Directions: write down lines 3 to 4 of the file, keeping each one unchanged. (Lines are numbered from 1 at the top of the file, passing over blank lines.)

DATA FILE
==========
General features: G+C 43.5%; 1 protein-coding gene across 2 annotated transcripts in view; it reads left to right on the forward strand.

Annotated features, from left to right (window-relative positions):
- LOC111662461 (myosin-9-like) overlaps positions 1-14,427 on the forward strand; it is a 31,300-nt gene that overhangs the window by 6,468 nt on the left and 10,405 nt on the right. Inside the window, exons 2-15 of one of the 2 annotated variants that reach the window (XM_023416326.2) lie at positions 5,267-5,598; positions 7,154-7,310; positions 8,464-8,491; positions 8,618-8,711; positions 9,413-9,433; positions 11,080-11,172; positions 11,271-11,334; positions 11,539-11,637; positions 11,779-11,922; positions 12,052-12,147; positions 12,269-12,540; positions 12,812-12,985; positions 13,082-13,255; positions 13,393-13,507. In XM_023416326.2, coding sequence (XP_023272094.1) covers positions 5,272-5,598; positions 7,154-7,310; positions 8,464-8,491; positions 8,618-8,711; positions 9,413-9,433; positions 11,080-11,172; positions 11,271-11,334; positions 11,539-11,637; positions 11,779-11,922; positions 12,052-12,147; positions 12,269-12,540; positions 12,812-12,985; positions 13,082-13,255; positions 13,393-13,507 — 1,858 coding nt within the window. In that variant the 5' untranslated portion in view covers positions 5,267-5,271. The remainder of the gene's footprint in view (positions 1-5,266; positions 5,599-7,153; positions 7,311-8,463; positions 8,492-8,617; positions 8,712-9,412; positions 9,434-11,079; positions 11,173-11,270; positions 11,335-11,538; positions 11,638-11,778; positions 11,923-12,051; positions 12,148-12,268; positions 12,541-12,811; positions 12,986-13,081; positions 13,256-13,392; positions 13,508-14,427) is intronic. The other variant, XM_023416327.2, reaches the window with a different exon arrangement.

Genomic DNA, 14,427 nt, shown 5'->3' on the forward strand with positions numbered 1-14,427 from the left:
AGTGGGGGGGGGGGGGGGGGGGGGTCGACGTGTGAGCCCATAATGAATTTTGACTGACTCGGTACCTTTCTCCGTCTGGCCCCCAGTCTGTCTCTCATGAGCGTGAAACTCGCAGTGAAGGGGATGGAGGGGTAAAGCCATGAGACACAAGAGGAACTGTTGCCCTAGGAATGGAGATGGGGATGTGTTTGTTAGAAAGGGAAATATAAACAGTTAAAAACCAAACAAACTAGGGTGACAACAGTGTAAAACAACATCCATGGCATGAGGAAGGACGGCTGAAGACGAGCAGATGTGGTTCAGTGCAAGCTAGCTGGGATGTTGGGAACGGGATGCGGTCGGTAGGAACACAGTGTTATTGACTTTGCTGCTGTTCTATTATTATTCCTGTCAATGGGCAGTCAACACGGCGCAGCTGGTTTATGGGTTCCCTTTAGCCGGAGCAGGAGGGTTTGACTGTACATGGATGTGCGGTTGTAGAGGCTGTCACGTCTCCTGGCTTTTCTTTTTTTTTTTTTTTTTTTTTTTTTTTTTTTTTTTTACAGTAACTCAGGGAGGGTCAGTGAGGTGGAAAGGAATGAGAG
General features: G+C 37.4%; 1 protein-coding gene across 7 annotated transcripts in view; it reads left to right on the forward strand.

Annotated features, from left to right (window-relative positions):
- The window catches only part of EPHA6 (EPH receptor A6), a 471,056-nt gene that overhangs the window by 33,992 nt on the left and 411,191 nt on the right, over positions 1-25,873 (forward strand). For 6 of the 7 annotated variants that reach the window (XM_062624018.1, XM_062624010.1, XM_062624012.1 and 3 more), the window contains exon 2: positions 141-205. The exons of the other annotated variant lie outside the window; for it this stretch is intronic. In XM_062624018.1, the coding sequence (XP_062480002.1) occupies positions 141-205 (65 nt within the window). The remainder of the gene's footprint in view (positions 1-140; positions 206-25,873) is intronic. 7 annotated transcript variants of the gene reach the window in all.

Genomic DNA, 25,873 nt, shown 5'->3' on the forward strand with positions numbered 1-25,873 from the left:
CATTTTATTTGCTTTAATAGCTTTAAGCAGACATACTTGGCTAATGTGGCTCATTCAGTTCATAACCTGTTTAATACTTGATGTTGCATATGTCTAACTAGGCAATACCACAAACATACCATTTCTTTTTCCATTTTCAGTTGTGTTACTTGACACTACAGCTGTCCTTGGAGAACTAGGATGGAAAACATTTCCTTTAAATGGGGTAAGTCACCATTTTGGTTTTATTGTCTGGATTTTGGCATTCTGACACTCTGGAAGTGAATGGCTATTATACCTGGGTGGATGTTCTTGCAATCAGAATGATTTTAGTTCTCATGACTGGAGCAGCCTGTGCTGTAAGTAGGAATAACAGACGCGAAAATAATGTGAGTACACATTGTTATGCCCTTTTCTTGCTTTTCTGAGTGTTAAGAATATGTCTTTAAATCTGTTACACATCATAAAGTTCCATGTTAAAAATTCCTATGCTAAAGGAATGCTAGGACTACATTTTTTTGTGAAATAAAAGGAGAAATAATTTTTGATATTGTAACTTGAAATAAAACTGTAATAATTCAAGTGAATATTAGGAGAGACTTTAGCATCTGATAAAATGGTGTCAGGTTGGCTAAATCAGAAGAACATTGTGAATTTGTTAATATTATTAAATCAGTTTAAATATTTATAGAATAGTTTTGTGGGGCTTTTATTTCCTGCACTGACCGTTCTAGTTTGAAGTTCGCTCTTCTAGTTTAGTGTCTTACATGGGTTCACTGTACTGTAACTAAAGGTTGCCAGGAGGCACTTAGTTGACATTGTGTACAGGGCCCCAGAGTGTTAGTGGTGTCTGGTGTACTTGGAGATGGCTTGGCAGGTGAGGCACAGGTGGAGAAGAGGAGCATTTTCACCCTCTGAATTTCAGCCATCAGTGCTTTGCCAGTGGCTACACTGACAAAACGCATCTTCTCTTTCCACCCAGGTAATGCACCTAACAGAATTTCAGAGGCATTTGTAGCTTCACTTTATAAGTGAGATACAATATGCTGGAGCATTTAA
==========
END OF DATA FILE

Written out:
- LOC111662461 (myosin-9-like) overlaps positions 1-14,427 on the forward strand; it is a 31,300-nt gene that overhangs the window by 6,468 nt on the left and 10,405 nt on the right. Inside the window, exons 2-15 of one of the 2 annotated variants that reach the window (XM_023416326.2) lie at positions 5,267-5,598; positions 7,154-7,310; positions 8,464-8,491; positions 8,618-8,711; positions 9,413-9,433; positions 11,080-11,172; positions 11,271-11,334; positions 11,539-11,637; positions 11,779-11,922; positions 12,052-12,147; positions 12,269-12,540; positions 12,812-12,985; positions 13,082-13,255; positions 13,393-13,507. In XM_023416326.2, coding sequence (XP_023272094.1) covers positions 5,272-5,598; positions 7,154-7,310; positions 8,464-8,491; positions 8,618-8,711; positions 9,413-9,433; positions 11,080-11,172; positions 11,271-11,334; positions 11,539-11,637; positions 11,779-11,922; positions 12,052-12,147; positions 12,269-12,540; positions 12,812-12,985; positions 13,082-13,255; positions 13,393-13,507 — 1,858 coding nt within the window. In that variant the 5' untranslated portion in view covers positions 5,267-5,271. The remainder of the gene's footprint in view (positions 1-5,266; positions 5,599-7,153; positions 7,311-8,463; positions 8,492-8,617; positions 8,712-9,412; positions 9,434-11,079; positions 11,173-11,270; positions 11,335-11,538; positions 11,638-11,778; positions 11,923-12,051; positions 12,148-12,268; positions 12,541-12,811; positions 12,986-13,081; positions 13,256-13,392; positions 13,508-14,427) is intronic. The other variant, XM_023416327.2, reaches the window with a different exon arrangement.

Genomic DNA, 14,427 nt, shown 5'->3' on the forward strand with positions numbered 1-14,427 from the left: